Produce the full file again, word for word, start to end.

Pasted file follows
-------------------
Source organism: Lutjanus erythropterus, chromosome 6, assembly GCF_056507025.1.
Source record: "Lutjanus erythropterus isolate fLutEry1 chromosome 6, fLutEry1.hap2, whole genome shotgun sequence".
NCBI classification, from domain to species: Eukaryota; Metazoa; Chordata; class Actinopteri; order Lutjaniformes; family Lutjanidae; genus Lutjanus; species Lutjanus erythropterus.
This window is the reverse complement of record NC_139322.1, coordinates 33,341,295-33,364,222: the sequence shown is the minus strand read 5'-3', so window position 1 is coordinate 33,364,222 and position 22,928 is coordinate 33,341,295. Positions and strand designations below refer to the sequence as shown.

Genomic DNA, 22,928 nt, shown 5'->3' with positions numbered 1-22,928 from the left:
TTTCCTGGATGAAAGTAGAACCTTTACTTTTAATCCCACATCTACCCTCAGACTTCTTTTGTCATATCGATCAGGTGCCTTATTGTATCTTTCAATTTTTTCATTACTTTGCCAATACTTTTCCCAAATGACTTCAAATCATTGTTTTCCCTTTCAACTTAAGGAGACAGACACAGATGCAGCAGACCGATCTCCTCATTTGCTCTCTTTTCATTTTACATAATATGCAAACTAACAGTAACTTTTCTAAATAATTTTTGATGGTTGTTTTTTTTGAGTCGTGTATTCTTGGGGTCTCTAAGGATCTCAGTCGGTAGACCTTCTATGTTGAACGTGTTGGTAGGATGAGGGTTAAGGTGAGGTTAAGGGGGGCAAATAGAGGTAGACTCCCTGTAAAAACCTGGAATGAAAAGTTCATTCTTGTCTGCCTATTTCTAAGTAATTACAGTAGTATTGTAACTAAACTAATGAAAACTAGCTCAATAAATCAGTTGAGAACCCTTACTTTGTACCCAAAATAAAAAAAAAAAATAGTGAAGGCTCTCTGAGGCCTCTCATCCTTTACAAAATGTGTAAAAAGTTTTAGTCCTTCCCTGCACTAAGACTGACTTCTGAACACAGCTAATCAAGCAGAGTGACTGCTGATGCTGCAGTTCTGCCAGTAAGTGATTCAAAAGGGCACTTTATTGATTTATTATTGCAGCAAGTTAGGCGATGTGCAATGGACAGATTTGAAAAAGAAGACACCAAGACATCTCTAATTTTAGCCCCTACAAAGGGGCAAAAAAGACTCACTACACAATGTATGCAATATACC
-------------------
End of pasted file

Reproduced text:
Source organism: Lutjanus erythropterus, chromosome 6, assembly GCF_056507025.1.
Source record: "Lutjanus erythropterus isolate fLutEry1 chromosome 6, fLutEry1.hap2, whole genome shotgun sequence".
NCBI classification, from domain to species: Eukaryota; Metazoa; Chordata; class Actinopteri; order Lutjaniformes; family Lutjanidae; genus Lutjanus; species Lutjanus erythropterus.
This window is the reverse complement of record NC_139322.1, coordinates 33,341,295-33,364,222: the sequence shown is the minus strand read 5'-3', so window position 1 is coordinate 33,364,222 and position 22,928 is coordinate 33,341,295. Positions and strand designations below refer to the sequence as shown.

Genomic DNA, 22,928 nt, shown 5'->3' with positions numbered 1-22,928 from the left:
TTTCCTGGATGAAAGTAGAACCTTTACTTTTAATCCCACATCTACCCTCAGACTTCTTTTGTCATATCGATCAGGTGCCTTATTGTATCTTTCAATTTTTTCATTACTTTGCCAATACTTTTCCCAAATGACTTCAAATCATTGTTTTCCCTTTCAACTTAAGGAGACAGACACAGATGCAGCAGACCGATCTCCTCATTTGCTCTCTTTTCATTTTACATAATATGCAAACTAACAGTAACTTTTCTAAATAATTTTTGATGGTTGTTTTTTTTGAGTCGTGTATTCTTGGGGTCTCTAAGGATCTCAGTCGGTAGACCTTCTATGTTGAACGTGTTGGTAGGATGAGGGTTAAGGTGAGGTTAAGGGGGGCAAATAGAGGTAGACTCCCTGTAAAAACCTGGAATGAAAAGTTCATTCTTGTCTGCCTATTTCTAAGTAATTACAGTAGTATTGTAACTAAACTAATGAAAACTAGCTCAATAAATCAGTTGAGAACCCTTACTTTGTACCCAAAATAAAAAAAAAAAATAGTGAAGGCTCTCTGAGGCCTCTCATCCTTTACAAAATGTGTAAAAAGTTTTAGTCCTTCCCTGCACTAAGACTGACTTCTGAACACAGCTAATCAAGCAGAGTGACTGCTGATGCTGCAGTTCTGCCAGTAAGTGATTCAAAAGGGCACTTTATTGATTTATTATTGCAGCAAGTTAGGCGATGTGCAATGGACAGATTTGAAAAAGAAGACACCAAGACATCTCTAATTTTAGCCCCTACAAAGGGGCAAAAAAGACTCACTACACAATGTATGCAATATACC